Leffe Blonde History and tasting notes
I have a few bottles of the Leffe Blonde lying around at home that I’ve been meaning to write about, so here goes.
The Leffe is the best known brand out of all the Belgian “abbey” beers. However, unlike authentic Trappist beers, these aren’t original products from a monastery. These beers come of a commercial arrangement between the brewery and an abbey where they split the profits.
The Notre Dame de Leffe abbey was founded in 1152 in a town called Dinant. Unfortunately brewing stopped after the French revolution. The Leffe was produced again in the 1950’s by a local brewer. While the links with the Abbey remain, the beers are currently brewed at the Interbrew near Brussels.
The Leffe Blonde is a pale golden colour, and has an amazingly spicy and fruity aroma. With a long lasting creamy white head that lasts till the end of the glass, it has excellent lacing. This is the kind of beer that is best served at a slightly warmer temperature. I drank a bottle straight out of the fridge, and another after leaving it out for 30 minutes to warm up to around 8 degrees Celsius. The warmer bottle tasted amazing! This leads me to believe this needs to be drunk warmer. The beer – beg your pardon, the ALE has a creamy body and leaves a strong flavour of Orange and spicy hops with a dry finish.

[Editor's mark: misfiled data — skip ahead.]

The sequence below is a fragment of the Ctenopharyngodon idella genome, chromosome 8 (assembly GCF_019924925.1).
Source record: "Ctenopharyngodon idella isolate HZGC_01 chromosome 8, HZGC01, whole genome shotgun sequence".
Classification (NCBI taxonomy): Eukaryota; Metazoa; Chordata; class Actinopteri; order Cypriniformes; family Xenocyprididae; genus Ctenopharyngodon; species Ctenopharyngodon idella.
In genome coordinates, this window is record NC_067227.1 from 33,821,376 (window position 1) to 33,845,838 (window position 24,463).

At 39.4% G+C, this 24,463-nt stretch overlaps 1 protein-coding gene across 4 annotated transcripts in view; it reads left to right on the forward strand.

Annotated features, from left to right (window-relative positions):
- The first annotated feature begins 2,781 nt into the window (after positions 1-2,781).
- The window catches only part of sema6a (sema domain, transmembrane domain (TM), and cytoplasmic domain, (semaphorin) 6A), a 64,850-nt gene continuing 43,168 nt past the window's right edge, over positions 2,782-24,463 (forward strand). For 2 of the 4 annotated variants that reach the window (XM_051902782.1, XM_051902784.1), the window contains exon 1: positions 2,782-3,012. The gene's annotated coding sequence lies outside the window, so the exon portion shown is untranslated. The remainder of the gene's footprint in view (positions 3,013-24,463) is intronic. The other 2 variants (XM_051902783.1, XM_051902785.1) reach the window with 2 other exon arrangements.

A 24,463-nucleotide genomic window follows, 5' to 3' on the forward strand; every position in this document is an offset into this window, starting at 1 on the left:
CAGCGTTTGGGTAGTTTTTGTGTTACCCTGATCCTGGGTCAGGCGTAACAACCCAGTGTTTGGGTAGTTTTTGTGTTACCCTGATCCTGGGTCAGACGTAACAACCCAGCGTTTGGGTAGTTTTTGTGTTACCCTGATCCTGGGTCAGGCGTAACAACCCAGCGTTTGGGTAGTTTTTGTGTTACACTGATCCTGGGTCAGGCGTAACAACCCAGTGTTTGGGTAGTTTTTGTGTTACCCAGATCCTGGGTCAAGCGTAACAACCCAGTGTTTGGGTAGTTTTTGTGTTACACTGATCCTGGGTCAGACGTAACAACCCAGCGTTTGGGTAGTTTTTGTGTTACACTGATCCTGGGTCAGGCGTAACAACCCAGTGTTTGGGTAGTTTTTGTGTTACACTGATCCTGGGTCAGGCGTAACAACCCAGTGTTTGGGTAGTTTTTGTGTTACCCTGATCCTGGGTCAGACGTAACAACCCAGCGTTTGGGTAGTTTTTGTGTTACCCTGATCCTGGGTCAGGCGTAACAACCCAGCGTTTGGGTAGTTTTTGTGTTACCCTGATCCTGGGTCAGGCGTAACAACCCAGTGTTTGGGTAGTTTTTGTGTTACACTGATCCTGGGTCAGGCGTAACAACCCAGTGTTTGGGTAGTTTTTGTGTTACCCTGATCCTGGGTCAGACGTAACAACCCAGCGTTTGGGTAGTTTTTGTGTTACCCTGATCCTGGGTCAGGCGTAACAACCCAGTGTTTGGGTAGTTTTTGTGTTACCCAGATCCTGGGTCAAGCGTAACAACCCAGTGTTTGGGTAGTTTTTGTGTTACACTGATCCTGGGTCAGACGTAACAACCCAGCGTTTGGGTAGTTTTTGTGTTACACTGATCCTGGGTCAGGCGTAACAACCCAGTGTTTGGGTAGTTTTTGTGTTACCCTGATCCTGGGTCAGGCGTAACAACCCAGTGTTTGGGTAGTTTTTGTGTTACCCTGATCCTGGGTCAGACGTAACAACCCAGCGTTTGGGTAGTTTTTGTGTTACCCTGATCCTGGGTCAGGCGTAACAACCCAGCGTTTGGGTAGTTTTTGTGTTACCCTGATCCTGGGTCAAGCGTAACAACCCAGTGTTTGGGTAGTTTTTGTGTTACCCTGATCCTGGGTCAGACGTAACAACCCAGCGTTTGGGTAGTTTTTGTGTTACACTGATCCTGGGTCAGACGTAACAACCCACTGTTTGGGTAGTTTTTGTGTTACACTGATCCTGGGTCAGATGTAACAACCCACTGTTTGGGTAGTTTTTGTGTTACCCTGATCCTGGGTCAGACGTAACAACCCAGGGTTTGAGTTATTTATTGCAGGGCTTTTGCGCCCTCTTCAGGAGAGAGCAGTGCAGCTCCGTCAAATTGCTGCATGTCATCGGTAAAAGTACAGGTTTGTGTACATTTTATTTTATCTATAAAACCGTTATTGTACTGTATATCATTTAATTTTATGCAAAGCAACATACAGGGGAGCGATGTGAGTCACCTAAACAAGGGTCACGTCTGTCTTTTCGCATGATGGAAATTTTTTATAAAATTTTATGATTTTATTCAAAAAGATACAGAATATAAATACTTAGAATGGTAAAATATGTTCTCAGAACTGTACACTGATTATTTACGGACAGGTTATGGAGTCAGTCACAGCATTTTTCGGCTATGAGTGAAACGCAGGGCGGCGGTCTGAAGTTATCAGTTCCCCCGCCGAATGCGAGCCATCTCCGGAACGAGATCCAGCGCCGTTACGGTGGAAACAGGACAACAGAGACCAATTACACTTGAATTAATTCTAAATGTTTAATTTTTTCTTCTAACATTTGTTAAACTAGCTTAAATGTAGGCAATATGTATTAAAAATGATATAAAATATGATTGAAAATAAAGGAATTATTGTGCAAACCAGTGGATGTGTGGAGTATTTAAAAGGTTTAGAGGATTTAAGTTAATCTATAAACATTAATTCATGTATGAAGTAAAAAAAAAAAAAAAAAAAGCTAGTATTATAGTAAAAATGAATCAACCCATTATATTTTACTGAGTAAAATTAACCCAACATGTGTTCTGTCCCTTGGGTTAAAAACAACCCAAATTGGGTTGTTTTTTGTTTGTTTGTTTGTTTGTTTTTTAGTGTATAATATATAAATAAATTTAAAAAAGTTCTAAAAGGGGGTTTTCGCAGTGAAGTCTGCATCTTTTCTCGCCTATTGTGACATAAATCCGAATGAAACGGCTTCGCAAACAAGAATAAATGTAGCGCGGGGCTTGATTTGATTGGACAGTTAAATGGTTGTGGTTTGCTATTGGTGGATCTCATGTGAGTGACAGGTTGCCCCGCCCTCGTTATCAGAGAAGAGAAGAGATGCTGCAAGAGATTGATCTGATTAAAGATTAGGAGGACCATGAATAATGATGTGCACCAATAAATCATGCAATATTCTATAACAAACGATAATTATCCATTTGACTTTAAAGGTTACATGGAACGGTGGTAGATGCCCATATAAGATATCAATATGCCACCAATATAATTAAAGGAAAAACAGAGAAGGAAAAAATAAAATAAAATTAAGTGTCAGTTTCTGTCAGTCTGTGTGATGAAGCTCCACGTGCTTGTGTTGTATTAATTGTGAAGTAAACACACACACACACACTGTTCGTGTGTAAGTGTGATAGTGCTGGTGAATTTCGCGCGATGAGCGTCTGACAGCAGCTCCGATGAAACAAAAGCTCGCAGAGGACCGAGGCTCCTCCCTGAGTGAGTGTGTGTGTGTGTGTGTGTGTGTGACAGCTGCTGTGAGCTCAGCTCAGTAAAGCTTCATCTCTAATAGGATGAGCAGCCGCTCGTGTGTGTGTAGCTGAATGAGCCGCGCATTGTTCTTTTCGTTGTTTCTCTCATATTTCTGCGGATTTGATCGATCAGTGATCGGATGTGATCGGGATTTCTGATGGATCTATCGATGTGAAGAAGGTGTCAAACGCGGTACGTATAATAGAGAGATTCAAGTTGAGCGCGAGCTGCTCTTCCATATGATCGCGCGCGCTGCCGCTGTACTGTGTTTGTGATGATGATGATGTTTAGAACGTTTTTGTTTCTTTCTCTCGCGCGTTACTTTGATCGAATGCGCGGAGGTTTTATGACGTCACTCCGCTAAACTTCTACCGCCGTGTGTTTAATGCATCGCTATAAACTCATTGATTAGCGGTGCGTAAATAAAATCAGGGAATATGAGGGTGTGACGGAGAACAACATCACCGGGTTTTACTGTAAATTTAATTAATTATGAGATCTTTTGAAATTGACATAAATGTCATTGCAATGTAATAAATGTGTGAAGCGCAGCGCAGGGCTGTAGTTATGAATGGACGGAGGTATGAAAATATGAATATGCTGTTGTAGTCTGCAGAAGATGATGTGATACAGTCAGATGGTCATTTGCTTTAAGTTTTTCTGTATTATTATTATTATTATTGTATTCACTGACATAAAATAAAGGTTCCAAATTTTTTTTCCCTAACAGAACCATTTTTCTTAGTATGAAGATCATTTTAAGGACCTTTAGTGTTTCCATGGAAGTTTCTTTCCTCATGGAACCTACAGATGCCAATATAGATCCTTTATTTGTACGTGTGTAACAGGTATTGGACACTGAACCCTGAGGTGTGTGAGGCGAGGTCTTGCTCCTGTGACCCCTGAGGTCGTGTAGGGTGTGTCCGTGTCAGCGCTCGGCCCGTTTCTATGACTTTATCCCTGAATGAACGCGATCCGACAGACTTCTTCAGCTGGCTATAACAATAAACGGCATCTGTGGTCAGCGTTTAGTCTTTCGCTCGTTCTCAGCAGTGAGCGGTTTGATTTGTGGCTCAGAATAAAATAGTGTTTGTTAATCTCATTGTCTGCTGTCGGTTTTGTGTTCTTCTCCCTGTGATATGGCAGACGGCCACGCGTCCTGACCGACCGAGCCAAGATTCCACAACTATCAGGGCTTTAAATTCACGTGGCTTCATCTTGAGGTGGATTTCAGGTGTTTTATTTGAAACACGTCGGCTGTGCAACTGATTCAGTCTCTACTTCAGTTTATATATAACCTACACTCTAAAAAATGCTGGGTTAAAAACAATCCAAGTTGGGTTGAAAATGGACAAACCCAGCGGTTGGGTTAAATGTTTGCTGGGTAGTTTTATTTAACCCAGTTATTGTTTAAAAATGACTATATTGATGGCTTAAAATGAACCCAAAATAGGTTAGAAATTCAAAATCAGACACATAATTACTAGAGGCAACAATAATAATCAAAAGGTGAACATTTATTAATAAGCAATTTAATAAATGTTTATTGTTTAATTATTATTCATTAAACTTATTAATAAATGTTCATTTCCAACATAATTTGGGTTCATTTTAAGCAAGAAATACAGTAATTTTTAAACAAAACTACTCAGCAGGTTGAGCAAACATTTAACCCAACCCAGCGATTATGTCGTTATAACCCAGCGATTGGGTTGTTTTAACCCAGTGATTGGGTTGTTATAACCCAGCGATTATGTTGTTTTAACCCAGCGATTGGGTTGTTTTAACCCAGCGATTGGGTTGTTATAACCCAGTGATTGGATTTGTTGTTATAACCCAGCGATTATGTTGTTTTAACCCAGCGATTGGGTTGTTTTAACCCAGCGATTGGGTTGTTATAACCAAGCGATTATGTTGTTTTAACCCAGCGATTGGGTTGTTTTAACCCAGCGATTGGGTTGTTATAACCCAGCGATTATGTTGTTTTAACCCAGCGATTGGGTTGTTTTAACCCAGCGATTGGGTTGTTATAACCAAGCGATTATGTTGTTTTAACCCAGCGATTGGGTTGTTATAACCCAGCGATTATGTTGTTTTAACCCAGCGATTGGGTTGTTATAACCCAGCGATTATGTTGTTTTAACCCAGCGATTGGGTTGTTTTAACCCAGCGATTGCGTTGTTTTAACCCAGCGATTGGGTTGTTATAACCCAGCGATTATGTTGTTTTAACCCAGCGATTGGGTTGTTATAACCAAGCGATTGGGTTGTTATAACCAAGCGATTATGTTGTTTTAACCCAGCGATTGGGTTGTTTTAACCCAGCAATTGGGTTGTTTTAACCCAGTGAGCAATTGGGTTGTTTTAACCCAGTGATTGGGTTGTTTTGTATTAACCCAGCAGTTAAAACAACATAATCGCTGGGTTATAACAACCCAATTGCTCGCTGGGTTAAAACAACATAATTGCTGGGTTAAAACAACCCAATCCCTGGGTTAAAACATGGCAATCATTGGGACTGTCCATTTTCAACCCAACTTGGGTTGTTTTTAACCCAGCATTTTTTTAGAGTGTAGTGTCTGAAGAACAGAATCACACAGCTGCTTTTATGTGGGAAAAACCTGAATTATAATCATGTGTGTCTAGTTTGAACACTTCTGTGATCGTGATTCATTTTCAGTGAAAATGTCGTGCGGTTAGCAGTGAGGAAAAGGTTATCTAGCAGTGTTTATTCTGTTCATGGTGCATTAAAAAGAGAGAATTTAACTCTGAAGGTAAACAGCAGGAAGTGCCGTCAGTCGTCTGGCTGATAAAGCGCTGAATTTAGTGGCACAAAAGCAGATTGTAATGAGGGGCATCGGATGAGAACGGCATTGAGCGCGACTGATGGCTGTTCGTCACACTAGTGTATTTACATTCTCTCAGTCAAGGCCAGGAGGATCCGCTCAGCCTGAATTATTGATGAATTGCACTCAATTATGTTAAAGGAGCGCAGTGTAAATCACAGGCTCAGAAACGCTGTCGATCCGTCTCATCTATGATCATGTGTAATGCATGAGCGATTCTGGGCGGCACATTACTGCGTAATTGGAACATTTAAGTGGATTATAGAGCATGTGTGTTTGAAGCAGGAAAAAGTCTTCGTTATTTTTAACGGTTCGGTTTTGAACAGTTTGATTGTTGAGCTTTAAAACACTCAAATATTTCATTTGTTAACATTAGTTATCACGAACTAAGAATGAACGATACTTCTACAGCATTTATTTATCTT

I’m guessing that this would pair well with a heavy beef or mutton stew, roast, or casserole.